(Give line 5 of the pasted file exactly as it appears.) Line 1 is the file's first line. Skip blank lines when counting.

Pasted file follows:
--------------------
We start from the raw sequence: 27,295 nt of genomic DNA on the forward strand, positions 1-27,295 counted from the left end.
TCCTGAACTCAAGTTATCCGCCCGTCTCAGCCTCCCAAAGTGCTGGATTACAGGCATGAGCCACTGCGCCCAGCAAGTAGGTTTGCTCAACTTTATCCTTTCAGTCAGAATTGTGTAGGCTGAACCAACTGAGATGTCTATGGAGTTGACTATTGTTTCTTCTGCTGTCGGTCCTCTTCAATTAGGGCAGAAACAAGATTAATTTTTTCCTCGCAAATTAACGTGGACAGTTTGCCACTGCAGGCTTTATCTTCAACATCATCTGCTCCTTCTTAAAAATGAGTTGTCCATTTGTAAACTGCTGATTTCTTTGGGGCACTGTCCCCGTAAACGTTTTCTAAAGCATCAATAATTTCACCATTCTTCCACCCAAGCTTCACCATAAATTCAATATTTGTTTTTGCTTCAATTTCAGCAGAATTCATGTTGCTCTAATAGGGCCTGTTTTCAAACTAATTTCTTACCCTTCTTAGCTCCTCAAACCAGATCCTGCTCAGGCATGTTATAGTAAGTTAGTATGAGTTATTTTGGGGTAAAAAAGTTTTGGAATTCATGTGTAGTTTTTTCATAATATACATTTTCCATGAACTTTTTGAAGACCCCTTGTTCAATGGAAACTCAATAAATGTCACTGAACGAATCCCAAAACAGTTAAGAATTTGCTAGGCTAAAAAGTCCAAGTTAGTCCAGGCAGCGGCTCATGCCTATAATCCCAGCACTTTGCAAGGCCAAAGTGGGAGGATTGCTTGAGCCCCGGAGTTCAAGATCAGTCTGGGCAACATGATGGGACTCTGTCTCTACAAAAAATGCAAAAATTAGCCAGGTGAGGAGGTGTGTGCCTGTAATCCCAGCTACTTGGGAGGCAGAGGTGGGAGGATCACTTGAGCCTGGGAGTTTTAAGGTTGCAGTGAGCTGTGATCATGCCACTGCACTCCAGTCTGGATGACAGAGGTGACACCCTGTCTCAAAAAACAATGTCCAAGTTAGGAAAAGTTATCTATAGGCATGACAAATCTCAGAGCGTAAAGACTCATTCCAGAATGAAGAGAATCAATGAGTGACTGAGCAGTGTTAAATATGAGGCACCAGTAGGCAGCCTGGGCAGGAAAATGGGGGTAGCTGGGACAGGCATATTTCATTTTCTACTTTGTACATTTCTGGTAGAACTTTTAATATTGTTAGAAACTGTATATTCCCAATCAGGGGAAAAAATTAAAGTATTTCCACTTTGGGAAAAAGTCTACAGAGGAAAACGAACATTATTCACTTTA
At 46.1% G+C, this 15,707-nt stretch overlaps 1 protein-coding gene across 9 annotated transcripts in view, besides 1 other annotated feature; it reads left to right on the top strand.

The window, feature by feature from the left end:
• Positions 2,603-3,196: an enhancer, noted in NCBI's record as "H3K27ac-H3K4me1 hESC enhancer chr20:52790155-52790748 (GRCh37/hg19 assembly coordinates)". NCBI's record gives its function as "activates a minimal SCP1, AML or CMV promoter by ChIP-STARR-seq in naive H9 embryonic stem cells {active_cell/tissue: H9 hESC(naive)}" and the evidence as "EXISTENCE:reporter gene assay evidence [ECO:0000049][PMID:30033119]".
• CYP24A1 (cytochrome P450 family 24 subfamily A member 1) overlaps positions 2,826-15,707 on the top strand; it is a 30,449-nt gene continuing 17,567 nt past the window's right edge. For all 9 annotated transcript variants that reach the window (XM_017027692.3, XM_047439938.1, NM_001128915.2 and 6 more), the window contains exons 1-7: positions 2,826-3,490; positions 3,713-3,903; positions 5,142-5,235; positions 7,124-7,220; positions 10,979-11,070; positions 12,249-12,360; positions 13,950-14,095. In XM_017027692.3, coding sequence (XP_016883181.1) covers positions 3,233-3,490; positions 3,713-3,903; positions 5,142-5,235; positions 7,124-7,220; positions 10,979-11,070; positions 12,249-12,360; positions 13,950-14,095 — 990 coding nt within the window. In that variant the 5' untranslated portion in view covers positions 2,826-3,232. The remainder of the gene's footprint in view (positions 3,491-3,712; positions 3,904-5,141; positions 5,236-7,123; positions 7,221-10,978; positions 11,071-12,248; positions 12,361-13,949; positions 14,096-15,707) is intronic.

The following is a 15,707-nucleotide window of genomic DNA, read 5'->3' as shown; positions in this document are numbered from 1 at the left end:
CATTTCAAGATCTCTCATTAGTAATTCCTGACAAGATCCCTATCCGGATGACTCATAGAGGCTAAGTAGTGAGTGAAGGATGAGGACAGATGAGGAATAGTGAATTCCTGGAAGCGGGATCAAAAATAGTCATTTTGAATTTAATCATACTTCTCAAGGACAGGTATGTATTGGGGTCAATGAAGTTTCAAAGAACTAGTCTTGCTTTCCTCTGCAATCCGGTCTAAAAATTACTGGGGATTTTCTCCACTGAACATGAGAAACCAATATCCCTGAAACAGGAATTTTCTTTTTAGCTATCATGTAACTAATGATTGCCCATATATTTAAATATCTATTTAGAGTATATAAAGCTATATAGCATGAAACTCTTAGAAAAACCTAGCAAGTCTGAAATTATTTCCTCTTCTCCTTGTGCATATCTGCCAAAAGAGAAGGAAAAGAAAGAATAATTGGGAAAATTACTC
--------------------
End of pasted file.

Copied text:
• Positions 2,603-3,196: an enhancer, noted in NCBI's record as "H3K27ac-H3K4me1 hESC enhancer chr20:52790155-52790748 (GRCh37/hg19 assembly coordinates)". NCBI's record gives its function as "activates a minimal SCP1, AML or CMV promoter by ChIP-STARR-seq in naive H9 embryonic stem cells {active_cell/tissue: H9 hESC(naive)}" and the evidence as "EXISTENCE:reporter gene assay evidence [ECO:0000049][PMID:30033119]".